Don't give up your dream - especially one you've had for after retirement. It is *vitally* important to have something to do that you're passionate about following retirement.

It's easy to be intimidated by all the DIY stories here by folks who are truly gifted craftsmen and craftswomen. But you don't have to do everything yourself to be fully involved in a restoration. Contract out the work that you feel like you can't do - and even the work you don't want to do - and do the rest yourself.

It's still your project and it will be rewarding on many levels. Don't give it up.

Poppy
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Old 01-14-2014, 05:56 PM   #10
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Originally Posted by Birdmaestro View Post
Don't give up your dream - especially one you've had for after retirement. It is *vitally* important to have something to do that you're passionate about following retirement.
Seconded! I bought my Airstream two years ago in preparation for retirement, even though I won't be retiring until early January 2015. Every time I go camping in my Airstream, that's "retirement practice."

A noted New Orleans media personality, Frank Davis, who passed away last month, once told a group of school kids, the secret to a happy life is:
1 - Find something that you really like to do.
2 - Do it better than anybody else.
3 - Find someone who will pay you to do it!
In that regard, using my Airstream in my retirement is my secret to a happy life. I really like to do it. With all of the pre-retirement practice I get, by the time I actually retire, I ought to be pretty good at it. And of course, there will be retirement pay, to satisfy the third requirement.
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Old 01-17-2014, 11:55 AM   #11
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1953 17' Clipper
Montevallo , Alabama
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Thanks to you all for the encouragement. After more reading, I am even more puzzled about what the previous owner did to this baby. There is no propane, only a place to plug in the trailer to an extention cord. The little stove is 2 electric burners. I don't see any water tanks or places for one. There is some new copper pipe under the cabinet but it doesn't seem to go anywhere. There is a tiny shower. There is an old AC unit that is installed on the back of the trailer under where the table is. I haven't run it because it looks like it would have to drip inside the back storage area. I guess if I had an experienced airstreamer with me when I looked at it, they would have told me to get away as fast as I could. Still, the body looks so good for such an oldy, no dents or dings. Anyway, I guess maybe with all the expertise and good vibes available to me, it will be my retirement project. I don't want to give up. Thanks again for listening.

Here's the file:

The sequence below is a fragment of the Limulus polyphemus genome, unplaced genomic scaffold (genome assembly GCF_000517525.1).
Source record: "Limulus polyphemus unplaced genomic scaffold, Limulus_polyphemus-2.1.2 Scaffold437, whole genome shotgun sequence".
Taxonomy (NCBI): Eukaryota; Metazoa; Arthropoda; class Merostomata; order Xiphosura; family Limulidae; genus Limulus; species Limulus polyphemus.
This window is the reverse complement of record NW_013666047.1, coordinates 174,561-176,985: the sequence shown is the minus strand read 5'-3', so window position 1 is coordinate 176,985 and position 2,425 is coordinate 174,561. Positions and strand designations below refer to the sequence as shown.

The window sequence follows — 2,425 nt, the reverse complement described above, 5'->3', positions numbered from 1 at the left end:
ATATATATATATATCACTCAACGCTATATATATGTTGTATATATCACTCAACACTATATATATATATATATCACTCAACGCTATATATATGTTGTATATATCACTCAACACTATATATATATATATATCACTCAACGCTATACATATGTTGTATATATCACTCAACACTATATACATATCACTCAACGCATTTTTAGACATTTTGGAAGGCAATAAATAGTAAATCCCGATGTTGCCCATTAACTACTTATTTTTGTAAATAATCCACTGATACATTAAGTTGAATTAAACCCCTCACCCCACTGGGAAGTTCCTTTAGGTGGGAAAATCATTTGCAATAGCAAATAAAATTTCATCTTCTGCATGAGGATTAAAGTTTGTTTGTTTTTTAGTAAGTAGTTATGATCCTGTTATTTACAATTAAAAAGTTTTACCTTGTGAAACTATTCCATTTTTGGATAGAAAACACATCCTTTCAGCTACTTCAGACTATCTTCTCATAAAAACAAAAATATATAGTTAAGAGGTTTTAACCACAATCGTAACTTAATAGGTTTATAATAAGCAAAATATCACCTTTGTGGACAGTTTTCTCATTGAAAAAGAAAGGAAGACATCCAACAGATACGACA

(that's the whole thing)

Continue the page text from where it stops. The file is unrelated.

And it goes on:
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Old 01-17-2014, 01:20 PM   #12
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Well, we buy them for the shell, so if yours is in good shape, then mission accomplished! A lot of jury-rigging will likely have been applied over the years. Be patient, but be fearless, and you will succeed. There is nothing in that trailer that is any more high-tech than the house you live in.

Good luck!
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Old 01-17-2014, 04:02 PM   #13
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Originally Posted by silver wren View Post
Thanks to you all for the encouragement. After more reading, I am even more puzzled about what the previous owner did to this baby. There is no propane, only a place to plug in the trailer to an extention cord. The little stove is 2 electric burners. I don't see any water tanks or places for one. There is some new copper pipe under the cabinet but it doesn't seem to go anywhere. There is a tiny shower. There is an old AC unit that is installed on the back of the trailer under where the table is. I haven't run it because it looks like it would have to drip inside the back storage area. I guess if I had an experienced airstreamer with me when I looked at it, they would have told me to get away as fast as I could. Still, the body looks so good for such an oldy, no dents or dings. Anyway, I guess maybe with all the expertise and good vibes available to me, it will be my retirement project. I don't want to give up. Thanks again for listening.

Ok I'm going to venture a guess that the PO made this an electric/shore power and water unit. I have similar. You won't be boondocking without significant restoration or modification. But is boondocking your retirement plan? It wasnt for me so I am happiest when I recognize that I have a fairly sound unit that I can use with shore power and water. I could make myself crazy trying to get back to original.